This study shows how to navigate the diversity of options presented in current ecological theory by developing the first general model of the entomological research requirements of Integrated Pest Management (IPM). The book includes practical advice on understanding and investigating species; examines the ecological problems associated with polyphagous pests and beneficial species; and scrutinizes ways suggested to improve insect biological control. It is an important resource for graduate students and researchers in IPM, insect pest management, entomology, ecology and crop protection.
|Publisher:||Cambridge University Press|
|Edition description:||New Edition|
|Product dimensions:||5.98(w) x 8.98(h) x 0.91(d)|
About the Author
Gimme Walter is Reader in Entomology in the Department of Zoology and Entomology at the University of Queensland.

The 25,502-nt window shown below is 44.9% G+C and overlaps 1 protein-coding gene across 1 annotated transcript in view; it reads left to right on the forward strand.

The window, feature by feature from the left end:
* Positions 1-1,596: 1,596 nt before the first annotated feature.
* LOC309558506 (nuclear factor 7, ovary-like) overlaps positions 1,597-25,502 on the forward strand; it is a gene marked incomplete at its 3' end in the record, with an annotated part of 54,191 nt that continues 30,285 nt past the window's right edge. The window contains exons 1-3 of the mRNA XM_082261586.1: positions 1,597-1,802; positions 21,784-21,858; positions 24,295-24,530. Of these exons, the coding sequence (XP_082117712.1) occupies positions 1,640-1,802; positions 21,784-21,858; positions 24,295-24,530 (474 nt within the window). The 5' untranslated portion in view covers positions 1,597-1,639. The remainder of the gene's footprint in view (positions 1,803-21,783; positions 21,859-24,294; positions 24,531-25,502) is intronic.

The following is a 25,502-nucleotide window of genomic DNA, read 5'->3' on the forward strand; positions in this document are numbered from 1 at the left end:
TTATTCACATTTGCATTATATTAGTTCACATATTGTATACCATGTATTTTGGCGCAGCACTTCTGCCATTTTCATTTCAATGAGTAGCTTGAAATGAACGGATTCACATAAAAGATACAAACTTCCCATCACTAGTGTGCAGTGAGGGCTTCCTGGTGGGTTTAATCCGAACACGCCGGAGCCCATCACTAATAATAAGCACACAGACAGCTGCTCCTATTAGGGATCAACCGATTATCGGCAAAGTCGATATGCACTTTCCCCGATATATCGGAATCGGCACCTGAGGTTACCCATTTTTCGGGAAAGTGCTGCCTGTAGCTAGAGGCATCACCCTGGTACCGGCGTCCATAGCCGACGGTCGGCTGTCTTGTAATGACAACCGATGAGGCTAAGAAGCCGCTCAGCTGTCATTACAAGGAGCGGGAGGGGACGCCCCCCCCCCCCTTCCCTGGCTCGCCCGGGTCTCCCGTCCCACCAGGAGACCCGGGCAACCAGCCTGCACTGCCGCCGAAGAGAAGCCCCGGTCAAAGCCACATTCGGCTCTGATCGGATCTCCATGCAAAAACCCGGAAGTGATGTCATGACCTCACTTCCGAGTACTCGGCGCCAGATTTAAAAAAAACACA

Table of Contents
Acknowledgements; Preface; 1. Introduction; Part I. Place and Nature of Insect Ecology Research for IPM: 2. Pest management as an applied science: the place of fact, theory and application; 3. Historical trends in pest management: paradigms and lessons; 4. IPM: a diverse, interrelated suite of socioeconomic and scientific problem-solving activities; 5. An ecological underpinning for IPM; Part II. Specific Directions in Insect Ecology Research of IPM: 6. Understanding species: good taxonomy, sexual species and pest management; 7. Polyphagous pests, parasitoids and predators - trophic relations, ecology and management implications; 8. Pre-release evaluation and selection of natural enemies: population and community criteria; 9. Autecological research on pests and natural enemies; Part III. Synthesis: Ecological Research for IPM Today: 10. Synopsis, practical implications and modern society; Bibliography.